Resurrection: The Irish Elk

Florence Richardson / 10m 8s / 2018 / United Kingdom / World Premiere


Resurrection: The Irish Elk combines animation, soundscape, found footage and documentary narration to present a dreamlike, ethereal realm of mysticism surrounding a now extinct species of giant deer once native to Scotland. The work aims to blur boundaries between science and cultural mythology, pixels and specters, appropriating software tools usually used to create sleek, highly finished commercial material to make something distorted and expressionistic. Merging animated drawings, found footage of science experiments and gothic fantasy video games, themes of environmental mysticism against the terror of contemporary science are explored through an aesthetic of darkness and unease.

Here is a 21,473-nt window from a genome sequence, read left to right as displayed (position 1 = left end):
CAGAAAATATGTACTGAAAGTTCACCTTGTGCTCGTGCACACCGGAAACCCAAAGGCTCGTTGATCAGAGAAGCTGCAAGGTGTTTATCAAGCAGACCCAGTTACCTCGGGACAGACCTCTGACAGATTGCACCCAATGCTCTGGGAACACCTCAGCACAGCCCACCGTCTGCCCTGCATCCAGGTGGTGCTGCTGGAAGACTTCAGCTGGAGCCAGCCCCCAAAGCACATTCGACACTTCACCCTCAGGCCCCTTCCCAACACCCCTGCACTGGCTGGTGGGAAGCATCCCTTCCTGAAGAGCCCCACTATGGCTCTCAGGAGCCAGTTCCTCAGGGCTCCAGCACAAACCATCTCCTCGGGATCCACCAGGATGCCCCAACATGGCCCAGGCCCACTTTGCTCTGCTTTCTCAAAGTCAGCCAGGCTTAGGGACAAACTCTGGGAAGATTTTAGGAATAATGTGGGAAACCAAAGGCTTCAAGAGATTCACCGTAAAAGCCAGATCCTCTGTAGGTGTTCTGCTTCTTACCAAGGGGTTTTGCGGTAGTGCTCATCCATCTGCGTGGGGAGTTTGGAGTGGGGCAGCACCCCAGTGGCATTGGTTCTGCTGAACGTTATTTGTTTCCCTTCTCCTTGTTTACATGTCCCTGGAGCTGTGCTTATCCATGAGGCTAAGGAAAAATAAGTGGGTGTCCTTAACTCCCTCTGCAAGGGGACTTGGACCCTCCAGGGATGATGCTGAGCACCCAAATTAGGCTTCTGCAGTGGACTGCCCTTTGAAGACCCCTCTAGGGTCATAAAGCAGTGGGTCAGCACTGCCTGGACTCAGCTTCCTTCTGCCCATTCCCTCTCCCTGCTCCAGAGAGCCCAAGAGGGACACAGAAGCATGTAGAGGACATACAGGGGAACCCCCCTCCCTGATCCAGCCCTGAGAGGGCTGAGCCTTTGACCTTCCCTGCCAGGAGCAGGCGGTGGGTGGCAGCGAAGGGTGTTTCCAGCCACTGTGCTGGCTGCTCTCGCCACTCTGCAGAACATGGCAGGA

Florence Richardson is an MA Fine Art student at the University of Edinburgh. Working in digital film, illustration, textiles and music, Florence’s current interdisciplinary artistic practice explores the cultural, sociological and environmental implications of rapidly accelerating technological infrastructures. Her previous work includes Ritual Hymns, a collaborative film installation and live performance exploring the dualities of pagan rituals and post-internet communication, which was accompanied by hymns co-written and performed by Voces Inauditae choir, and Gaming Fuel – an interactive film installation pairing prevalence of misogyny video game culture with historical portrayals of women in fiction.


You can also see a pdf of the map here.